Dr. Spooner's doctorial thesis was entitled “Maritime Taphonomy – A study of historic shipwreck formation process on the north coast of the Dominican Republic from 1563 to 1829”. He holds a BSc and is a Member of the Royal Institution of Chartered Surveyors, as well as being appointed to Institute of Field Archaeologists at Member level. He is a Fellow Honorary Member of the Société des Explorateurs Français and a Fellow International of The Explorers Club.

In 2009 he was appointed the Marine Heritage Advisor at the Ministry of Culture for the Government of Ontario in Canada. He provided expert technical advice to senior management, other government ministries, Cabinet, and stakeholders on underwater archaeology, cultural heritage, coastal zone management, shoreline development and cultural heritage landscapes and marine development policy initiatives. He was the protector of all underwater cultural heritage and shipwrecks, first nation artefacts, for a massive area, 158,000 sq miles of water, 250,000 lakes and over 100,000 km of rivers; and the entire Canadian side of the Great Lakes. This included the famous 1812 American warships the USS Hamilton and the USS Scourge which were gifted to the people of Canada in an unprecedented way and the modern Edmund Fitzgerald. Tragically in 2012 the government decided to abandon the protection of historic shipwrecks and underwater cultural heritage and his position was surpluses and closed, to the detriment of all in Northern America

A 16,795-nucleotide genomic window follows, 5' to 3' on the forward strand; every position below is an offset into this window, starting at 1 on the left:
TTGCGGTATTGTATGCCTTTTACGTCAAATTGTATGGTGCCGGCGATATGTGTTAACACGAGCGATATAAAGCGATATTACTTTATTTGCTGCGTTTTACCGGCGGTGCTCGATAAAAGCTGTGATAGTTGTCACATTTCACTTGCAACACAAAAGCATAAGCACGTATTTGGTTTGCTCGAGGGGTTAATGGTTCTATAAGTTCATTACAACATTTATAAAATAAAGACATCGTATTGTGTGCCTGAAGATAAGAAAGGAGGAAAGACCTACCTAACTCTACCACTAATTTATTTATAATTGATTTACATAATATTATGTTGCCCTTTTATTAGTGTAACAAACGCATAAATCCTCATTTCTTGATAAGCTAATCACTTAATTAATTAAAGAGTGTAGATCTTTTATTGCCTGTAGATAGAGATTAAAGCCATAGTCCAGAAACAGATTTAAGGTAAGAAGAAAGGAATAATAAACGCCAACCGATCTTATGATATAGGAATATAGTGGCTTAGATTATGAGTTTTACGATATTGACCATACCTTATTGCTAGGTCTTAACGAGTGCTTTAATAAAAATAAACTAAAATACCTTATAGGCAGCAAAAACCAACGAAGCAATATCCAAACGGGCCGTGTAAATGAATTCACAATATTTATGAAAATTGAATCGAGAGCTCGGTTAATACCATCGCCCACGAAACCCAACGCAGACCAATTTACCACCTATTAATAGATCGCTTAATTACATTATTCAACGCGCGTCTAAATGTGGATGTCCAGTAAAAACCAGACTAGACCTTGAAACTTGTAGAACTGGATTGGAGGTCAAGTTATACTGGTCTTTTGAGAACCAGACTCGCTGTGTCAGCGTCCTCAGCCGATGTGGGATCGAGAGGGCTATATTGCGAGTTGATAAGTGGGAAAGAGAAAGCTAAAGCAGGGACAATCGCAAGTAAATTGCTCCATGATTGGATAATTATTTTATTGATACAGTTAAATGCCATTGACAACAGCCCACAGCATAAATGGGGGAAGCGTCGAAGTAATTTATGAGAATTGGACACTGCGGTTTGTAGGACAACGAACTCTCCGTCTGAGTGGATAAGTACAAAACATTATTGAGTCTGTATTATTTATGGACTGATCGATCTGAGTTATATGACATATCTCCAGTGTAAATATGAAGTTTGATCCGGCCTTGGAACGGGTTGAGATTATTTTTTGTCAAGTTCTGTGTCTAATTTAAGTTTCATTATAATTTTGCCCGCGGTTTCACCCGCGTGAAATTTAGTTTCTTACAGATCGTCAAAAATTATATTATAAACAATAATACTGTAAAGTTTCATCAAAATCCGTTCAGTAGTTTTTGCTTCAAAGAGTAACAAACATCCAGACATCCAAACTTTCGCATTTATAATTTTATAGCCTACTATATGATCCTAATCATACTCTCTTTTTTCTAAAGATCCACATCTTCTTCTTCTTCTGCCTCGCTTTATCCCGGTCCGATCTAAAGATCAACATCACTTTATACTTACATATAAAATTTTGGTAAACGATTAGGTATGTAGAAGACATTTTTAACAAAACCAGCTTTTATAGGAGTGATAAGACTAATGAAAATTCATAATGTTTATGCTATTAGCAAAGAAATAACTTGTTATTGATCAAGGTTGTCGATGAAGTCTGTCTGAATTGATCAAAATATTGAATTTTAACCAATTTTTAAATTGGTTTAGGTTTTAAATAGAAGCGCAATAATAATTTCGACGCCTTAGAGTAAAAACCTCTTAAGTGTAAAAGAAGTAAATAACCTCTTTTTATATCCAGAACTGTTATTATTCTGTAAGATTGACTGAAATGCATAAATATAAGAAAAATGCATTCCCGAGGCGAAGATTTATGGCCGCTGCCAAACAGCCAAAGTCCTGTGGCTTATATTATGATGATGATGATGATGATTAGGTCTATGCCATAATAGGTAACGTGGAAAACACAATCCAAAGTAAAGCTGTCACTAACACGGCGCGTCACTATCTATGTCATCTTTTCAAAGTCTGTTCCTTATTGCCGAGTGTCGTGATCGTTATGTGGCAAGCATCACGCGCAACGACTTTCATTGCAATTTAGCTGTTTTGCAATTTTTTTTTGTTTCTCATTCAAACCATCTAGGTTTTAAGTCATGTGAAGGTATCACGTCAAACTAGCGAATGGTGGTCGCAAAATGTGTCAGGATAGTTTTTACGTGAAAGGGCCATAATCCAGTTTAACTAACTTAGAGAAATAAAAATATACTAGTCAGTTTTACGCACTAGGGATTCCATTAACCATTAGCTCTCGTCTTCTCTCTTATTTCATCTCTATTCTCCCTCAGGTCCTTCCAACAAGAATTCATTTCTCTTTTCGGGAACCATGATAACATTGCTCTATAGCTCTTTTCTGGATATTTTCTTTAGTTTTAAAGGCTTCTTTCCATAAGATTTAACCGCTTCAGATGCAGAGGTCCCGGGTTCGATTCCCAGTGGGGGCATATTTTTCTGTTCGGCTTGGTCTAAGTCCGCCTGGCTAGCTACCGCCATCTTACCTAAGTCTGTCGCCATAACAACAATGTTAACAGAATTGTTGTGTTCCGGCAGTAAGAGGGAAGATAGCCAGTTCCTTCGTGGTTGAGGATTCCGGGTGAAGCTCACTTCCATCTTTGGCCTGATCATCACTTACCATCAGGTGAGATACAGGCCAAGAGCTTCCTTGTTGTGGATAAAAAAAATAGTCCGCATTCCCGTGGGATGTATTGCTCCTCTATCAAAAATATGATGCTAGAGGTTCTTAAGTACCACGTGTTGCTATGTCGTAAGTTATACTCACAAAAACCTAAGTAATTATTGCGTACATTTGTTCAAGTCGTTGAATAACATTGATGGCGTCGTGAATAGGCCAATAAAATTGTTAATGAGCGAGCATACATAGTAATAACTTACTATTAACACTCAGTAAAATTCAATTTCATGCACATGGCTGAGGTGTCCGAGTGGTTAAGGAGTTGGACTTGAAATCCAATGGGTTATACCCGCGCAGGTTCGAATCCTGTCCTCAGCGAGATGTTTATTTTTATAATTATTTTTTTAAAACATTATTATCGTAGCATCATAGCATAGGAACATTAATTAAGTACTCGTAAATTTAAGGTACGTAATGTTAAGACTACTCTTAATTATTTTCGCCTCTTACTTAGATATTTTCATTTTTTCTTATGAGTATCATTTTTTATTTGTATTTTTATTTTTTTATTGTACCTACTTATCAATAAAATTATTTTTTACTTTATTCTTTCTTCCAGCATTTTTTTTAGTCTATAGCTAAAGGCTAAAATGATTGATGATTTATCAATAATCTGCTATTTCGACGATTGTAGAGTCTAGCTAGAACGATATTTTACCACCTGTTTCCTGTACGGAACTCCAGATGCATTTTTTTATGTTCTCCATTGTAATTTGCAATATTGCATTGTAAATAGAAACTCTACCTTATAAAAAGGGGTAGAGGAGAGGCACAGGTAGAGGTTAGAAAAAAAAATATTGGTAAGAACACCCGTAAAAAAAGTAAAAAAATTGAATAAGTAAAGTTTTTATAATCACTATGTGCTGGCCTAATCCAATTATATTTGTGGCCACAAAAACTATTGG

Dr. Spooner is the Senior Marine Archaeologist for Save Ontario Shipwrecks (SOS) in Ontario and assists with their NAS training.

Dr. Spooner is a well known lecturer in Maritime Archaeology. He has taught university students from all over the world in a number of field schools on The Tile Wreck, Le Casimir, The Island Wreck, The White House Bay Wreck, The historic settlement of Isabela, Wreck One and Wreck Two and on The Button Wreck. He has also lectured at Copenhagen  University & Southampton. He was a Research Associate to MA maritime archaeological students at the University of Bristol.  He has spoken at numerous conferences on the issue of the Protection of Underwater Cultural Heritage, from as far a field as Berlin to Cartagena. He spoke at The General Assembly of Nations, at the first UNESCO convention for the protection of underwater cultural heritage held in Paris in 2009, discussing the challenges with protecting UCH in the Caribbean. He has lectured from Vietnam to St. Lucia on Maritime Archaeology on the Seabourn, Crystal and Cunard Cruise Ships. He appeared in the "Caribbean Wreck Heaven" film with the White House Bay Wreck, ZIZ  National TV in St. Kitts, El Informe TV program in the Dominican Republic and Thalassa 3 France National TV.